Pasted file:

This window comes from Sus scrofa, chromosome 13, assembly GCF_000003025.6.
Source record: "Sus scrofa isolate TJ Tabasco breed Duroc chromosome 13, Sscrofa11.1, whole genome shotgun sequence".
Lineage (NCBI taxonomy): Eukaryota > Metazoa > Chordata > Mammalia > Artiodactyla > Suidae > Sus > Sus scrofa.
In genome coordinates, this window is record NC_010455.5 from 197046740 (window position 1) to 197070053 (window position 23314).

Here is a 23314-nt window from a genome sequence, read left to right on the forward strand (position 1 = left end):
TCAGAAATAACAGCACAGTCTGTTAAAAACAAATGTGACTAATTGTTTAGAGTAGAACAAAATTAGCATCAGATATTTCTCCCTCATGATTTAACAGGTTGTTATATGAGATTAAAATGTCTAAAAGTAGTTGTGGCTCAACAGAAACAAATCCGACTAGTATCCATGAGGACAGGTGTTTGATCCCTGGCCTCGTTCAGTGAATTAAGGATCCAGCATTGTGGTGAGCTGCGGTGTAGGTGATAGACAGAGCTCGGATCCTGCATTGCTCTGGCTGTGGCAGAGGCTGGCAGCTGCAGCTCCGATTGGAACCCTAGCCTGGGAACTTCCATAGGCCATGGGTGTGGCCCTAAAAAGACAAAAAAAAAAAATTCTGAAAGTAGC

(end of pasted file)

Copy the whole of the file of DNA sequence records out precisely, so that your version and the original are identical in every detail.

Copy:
This window comes from Sus scrofa, chromosome 13, assembly GCF_000003025.6.
Source record: "Sus scrofa isolate TJ Tabasco breed Duroc chromosome 13, Sscrofa11.1, whole genome shotgun sequence".
Lineage (NCBI taxonomy): Eukaryota > Metazoa > Chordata > Mammalia > Artiodactyla > Suidae > Sus > Sus scrofa.
In genome coordinates, this window is record NC_010455.5 from 197046740 (window position 1) to 197070053 (window position 23314).

Here is a 23314-nt window from a genome sequence, read left to right on the forward strand (position 1 = left end):
TCAGAAATAACAGCACAGTCTGTTAAAAACAAATGTGACTAATTGTTTAGAGTAGAACAAAATTAGCATCAGATATTTCTCCCTCATGATTTAACAGGTTGTTATATGAGATTAAAATGTCTAAAAGTAGTTGTGGCTCAACAGAAACAAATCCGACTAGTATCCATGAGGACAGGTGTTTGATCCCTGGCCTCGTTCAGTGAATTAAGGATCCAGCATTGTGGTGAGCTGCGGTGTAGGTGATAGACAGAGCTCGGATCCTGCATTGCTCTGGCTGTGGCAGAGGCTGGCAGCTGCAGCTCCGATTGGAACCCTAGCCTGGGAACTTCCATAGGCCATGGGTGTGGCCCTAAAAAGACAAAAAAAAAAAATTCTGAAAGTAGC